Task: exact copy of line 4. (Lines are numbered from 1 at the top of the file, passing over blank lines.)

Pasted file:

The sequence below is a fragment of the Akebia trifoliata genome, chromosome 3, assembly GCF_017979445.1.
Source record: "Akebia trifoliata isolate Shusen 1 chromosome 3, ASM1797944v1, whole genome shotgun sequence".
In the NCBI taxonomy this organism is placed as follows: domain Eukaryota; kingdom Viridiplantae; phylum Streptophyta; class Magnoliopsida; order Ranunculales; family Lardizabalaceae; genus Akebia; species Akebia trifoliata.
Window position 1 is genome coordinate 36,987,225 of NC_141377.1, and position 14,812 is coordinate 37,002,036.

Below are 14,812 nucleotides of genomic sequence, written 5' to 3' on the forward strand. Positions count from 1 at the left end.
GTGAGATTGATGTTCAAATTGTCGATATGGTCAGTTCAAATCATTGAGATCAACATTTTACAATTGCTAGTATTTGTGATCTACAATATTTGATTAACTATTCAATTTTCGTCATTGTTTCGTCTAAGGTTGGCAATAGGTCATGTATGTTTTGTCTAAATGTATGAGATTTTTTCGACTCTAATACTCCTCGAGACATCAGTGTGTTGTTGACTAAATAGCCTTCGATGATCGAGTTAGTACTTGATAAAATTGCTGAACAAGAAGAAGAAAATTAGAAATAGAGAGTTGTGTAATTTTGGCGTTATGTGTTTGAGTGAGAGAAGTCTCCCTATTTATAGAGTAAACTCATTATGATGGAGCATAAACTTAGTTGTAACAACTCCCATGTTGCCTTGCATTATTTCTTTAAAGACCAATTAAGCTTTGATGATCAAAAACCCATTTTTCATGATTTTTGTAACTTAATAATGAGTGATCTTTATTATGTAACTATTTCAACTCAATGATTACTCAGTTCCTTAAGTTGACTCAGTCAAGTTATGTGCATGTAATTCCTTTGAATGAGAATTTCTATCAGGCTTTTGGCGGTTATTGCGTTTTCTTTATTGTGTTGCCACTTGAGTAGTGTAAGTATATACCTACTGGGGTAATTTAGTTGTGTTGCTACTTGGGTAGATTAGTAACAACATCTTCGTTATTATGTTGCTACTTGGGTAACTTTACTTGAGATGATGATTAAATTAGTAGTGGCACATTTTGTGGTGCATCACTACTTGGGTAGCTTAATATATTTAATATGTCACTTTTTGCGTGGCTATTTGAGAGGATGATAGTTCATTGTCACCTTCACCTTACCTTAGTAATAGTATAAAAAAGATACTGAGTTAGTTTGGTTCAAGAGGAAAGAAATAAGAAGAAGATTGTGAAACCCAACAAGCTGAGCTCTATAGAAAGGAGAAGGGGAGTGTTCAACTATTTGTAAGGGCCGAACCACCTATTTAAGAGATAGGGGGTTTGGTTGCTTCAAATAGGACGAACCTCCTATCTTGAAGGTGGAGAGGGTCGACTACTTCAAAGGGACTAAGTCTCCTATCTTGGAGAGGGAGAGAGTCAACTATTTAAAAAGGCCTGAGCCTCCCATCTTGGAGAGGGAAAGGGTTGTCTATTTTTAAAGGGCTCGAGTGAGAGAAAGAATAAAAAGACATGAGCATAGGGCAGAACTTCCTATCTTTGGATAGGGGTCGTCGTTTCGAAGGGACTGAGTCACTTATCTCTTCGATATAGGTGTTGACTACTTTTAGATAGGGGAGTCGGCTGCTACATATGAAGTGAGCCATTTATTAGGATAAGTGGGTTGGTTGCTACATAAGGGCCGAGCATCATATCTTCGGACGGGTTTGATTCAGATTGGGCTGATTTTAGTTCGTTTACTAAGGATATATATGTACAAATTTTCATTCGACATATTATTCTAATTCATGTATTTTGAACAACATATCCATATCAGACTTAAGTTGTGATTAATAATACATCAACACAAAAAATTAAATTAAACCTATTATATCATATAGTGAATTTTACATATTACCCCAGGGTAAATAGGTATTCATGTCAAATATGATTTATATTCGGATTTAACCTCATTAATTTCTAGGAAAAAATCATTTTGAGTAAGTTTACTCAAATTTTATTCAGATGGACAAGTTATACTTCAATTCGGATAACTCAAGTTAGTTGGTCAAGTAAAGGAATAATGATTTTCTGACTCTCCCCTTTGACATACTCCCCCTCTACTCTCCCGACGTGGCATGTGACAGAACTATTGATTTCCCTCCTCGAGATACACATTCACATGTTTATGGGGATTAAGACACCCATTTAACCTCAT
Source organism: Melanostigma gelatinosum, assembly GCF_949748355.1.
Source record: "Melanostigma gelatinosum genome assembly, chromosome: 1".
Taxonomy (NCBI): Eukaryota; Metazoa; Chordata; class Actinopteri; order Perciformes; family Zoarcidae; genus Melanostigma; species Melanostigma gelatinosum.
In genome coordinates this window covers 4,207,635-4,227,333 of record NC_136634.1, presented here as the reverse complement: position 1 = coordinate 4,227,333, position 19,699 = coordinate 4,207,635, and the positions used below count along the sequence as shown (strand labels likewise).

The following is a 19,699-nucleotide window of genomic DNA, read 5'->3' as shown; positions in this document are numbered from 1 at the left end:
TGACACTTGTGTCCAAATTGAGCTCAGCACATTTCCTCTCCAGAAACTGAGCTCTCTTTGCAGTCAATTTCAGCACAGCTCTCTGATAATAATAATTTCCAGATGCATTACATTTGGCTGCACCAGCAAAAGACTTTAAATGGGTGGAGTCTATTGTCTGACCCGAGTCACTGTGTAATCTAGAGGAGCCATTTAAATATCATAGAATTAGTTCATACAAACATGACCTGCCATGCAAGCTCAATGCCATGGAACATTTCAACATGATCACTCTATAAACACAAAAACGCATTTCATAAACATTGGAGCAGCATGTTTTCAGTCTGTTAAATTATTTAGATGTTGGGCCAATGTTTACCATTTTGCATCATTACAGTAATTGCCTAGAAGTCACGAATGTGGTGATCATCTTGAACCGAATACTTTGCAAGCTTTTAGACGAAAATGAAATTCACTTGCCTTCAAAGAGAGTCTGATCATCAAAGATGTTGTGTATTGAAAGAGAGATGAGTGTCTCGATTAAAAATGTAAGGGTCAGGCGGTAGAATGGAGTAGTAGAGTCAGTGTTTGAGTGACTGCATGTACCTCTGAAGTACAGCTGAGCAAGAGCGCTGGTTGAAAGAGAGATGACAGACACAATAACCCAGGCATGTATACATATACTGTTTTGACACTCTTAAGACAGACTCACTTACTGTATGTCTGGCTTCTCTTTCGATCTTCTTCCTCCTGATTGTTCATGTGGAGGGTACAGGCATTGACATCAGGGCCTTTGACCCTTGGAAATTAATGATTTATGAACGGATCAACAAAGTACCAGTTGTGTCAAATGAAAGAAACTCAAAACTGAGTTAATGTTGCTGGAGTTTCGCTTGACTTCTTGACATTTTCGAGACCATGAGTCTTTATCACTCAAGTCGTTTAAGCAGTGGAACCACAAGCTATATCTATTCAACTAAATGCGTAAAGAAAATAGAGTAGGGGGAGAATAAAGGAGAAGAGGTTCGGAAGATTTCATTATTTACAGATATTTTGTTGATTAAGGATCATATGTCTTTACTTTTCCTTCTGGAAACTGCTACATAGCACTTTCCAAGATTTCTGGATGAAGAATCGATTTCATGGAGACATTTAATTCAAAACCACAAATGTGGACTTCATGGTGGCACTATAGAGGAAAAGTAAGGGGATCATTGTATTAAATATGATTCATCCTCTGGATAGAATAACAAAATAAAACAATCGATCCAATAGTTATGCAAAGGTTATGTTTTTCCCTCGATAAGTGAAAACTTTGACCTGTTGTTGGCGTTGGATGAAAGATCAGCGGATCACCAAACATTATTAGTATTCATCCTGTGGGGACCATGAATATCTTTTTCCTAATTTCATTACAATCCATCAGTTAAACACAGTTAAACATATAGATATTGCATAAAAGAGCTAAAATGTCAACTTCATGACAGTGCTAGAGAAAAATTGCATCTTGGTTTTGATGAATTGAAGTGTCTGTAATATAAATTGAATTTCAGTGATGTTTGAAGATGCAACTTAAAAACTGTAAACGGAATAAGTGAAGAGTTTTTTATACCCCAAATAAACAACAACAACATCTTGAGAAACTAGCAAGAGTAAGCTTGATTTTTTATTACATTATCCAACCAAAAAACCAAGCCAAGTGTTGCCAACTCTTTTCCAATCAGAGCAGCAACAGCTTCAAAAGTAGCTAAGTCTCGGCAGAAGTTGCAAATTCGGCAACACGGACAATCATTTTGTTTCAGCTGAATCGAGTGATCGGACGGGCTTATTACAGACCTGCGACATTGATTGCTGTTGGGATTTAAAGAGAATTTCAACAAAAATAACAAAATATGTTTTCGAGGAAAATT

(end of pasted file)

Window position 1 is genome coordinate 36,987,225 of NC_141377.1, and position 14,812 is coordinate 37,002,036.